A miner works at an artisanal gold mine near Kamituga, Congo, Aug. 1, 2018. CNS photo/Djaffar Al Katanty, Reuters

Canadians can make difference in Congo

  • December 2, 2022

With so much of the mineral wealth needed for the world’s green transition, the future is in Congo’s hands. 

Jesuit Fr. Jacques Nzumbu is asking Canadians to value that future, care for it and commit to the people who dig it up from Congo’s mineral-rich soil.

“People, poor people, are going to artisanal mining just to survive,” Nzumbu told The Catholic Register in an interview. “What we need is transformation. I mean, if there are no mines, no exploitation in Congo, this can be an opportunity.”

Congo is the Saudi Arabia of green energy, producing 70 per cent of the world’s cobalt and possessing 50 per cent of the world’s reserves of the critical mineral. It also has 80 per cent of the world’s coltan and is the world’s number one producer of tantalum by a wide margin. These are the minerals that drive the digital economy, found in semiconductors and in the batteries that power electric vehicles. 

A green, post-oil economy will not happen without Congo, and Canadian mining companies know it. The money to invest in Congolese mining is raised on the Toronto Stock Exchange. The headquarters of mining companies operating in Congo are in Toronto and Vancouver. But the Congolese are not benefiting. Congolese real gross domestic product per capita comes to $1,100 (U.S.) per year, compared to $45,900 (U.S.) per year in Canada.

From 15 to 30 per cent of Congo’s cobalt is mined by unregulated, artisanal miners — barefoot women and children struggling in the mud, washing their minerals in nearby rivers then selling it to more than 200 rebel militias who then sell it on to Canadian mining companies.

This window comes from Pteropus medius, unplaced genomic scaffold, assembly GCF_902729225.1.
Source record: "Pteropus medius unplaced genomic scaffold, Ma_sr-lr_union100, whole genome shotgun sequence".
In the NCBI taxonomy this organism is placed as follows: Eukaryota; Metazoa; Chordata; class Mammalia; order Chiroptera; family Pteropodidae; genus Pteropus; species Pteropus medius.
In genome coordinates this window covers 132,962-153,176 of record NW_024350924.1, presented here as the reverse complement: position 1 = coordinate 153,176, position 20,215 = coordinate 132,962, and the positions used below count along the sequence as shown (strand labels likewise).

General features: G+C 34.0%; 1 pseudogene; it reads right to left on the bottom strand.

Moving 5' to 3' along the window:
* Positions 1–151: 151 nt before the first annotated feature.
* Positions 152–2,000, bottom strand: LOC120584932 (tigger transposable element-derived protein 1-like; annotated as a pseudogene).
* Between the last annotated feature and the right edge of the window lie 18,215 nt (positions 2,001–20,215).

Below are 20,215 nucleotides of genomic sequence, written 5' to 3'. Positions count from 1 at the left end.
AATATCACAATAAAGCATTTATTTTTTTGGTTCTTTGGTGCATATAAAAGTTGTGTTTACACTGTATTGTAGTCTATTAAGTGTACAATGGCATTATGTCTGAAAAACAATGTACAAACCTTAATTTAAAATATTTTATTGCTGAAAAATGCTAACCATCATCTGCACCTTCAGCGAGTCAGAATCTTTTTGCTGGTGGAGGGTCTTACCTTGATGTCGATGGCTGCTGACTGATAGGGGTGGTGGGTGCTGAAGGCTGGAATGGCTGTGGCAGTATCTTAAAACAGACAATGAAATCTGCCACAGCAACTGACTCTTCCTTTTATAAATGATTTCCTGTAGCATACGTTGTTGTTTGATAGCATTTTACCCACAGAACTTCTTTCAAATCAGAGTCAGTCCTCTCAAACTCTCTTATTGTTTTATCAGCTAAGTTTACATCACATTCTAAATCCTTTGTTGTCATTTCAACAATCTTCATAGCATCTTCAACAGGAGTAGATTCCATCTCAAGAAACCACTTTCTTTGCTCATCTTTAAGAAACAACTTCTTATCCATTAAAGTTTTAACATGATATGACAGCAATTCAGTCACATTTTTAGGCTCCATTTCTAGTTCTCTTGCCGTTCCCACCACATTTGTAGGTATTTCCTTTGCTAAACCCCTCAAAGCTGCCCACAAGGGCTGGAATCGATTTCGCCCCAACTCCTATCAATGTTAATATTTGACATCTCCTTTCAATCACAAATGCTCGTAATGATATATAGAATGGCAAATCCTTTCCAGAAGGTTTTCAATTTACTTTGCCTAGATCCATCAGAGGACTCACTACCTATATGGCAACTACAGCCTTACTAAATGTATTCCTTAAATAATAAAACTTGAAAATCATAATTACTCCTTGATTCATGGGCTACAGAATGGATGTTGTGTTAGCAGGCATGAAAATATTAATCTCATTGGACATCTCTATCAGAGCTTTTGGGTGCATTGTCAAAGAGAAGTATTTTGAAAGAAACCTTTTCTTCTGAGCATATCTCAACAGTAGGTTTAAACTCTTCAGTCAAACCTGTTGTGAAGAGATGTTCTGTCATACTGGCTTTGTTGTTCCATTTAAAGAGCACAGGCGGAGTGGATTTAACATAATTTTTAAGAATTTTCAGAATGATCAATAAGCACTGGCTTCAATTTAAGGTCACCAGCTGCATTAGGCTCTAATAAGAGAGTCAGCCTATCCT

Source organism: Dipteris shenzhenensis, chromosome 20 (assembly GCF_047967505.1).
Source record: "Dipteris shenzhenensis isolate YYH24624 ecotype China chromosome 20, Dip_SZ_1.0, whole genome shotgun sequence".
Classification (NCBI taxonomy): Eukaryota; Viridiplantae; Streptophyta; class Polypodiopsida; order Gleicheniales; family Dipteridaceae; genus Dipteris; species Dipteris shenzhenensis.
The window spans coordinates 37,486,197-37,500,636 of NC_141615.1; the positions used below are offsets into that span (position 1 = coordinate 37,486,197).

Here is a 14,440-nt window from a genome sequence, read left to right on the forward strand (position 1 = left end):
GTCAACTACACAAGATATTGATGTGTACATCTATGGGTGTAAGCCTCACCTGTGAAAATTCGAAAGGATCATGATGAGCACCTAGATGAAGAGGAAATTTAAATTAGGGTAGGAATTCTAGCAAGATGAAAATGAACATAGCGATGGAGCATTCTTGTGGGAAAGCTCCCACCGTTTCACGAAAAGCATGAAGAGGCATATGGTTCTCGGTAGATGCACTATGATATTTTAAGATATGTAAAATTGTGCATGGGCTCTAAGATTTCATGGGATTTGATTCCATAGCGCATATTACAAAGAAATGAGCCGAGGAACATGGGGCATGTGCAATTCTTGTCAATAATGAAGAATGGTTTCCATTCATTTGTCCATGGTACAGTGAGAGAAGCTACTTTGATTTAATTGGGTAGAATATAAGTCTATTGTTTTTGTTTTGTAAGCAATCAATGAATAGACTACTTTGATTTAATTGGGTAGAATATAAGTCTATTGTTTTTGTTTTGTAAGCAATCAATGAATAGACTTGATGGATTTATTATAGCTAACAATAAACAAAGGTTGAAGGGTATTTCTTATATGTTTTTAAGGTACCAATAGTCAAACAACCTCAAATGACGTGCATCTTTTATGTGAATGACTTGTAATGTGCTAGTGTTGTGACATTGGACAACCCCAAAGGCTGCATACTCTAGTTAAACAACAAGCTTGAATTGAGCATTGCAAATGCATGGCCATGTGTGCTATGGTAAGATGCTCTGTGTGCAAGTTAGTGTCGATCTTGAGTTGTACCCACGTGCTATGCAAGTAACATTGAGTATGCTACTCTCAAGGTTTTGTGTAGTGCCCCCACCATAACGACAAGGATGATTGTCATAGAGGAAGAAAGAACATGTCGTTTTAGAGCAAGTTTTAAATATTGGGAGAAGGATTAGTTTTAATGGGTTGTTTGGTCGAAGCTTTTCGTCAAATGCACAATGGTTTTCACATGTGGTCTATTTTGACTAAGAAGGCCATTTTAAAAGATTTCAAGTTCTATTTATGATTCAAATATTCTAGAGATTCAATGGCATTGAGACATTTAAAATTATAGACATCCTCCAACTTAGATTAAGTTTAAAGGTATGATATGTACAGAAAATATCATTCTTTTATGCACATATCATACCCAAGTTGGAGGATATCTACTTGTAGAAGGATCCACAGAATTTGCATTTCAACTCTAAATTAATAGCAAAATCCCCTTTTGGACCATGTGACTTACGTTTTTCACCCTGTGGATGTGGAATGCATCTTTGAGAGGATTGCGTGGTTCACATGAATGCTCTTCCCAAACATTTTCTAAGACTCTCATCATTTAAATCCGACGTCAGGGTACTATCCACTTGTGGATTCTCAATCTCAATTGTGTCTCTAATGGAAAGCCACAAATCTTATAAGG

The supply chain links Congo to Canada and links Canadian investors to a war that over 25 years has killed more than six million Congolese. Nzumbu is asking Canadians to account for where their corporations are finding the minerals that make Canadians rich. Supply chain due diligence laws could change the picture.

On paper, Congo has one of the most modern and responsible mining codes in the world.

“But it’s not enforced. This is the problem,” said Nzumbu, who is in graduate studies in mining and economics at the University of Quebec at Montreal.

Nzumbu isn’t asking Canada to solve Congo’s many problems. But he is asking Canadians to think of the problems with mining in Congo on a global scale. After all, the benefits of Congolese mining are global.

“What we are facing is a global problem. It’s like climate change, it’s the same. You cannot solve the climate change problem without thinking globally,” he said. “We are thinking globally, acting locally. But the issue is global.”

For Nzumbu, these aren’t just economic problems. He reads Pope Francis’ letter on politics, Fratelli Tutti, as applying directly to life in Congo. Nzumbu doesn’t just want peace in Congo so that mining can be better regulated or more efficient. He wants a society rooted in peace.

“I’m a Jesuit. I decided to go to study economics, to study politics, to study business, to study law. It was my contribution to peace,” he said. 

“I came to these social issues, mining issues, because of peace… For me, my commitment to mining, (corporate) governance, the mining issue is for peace.”

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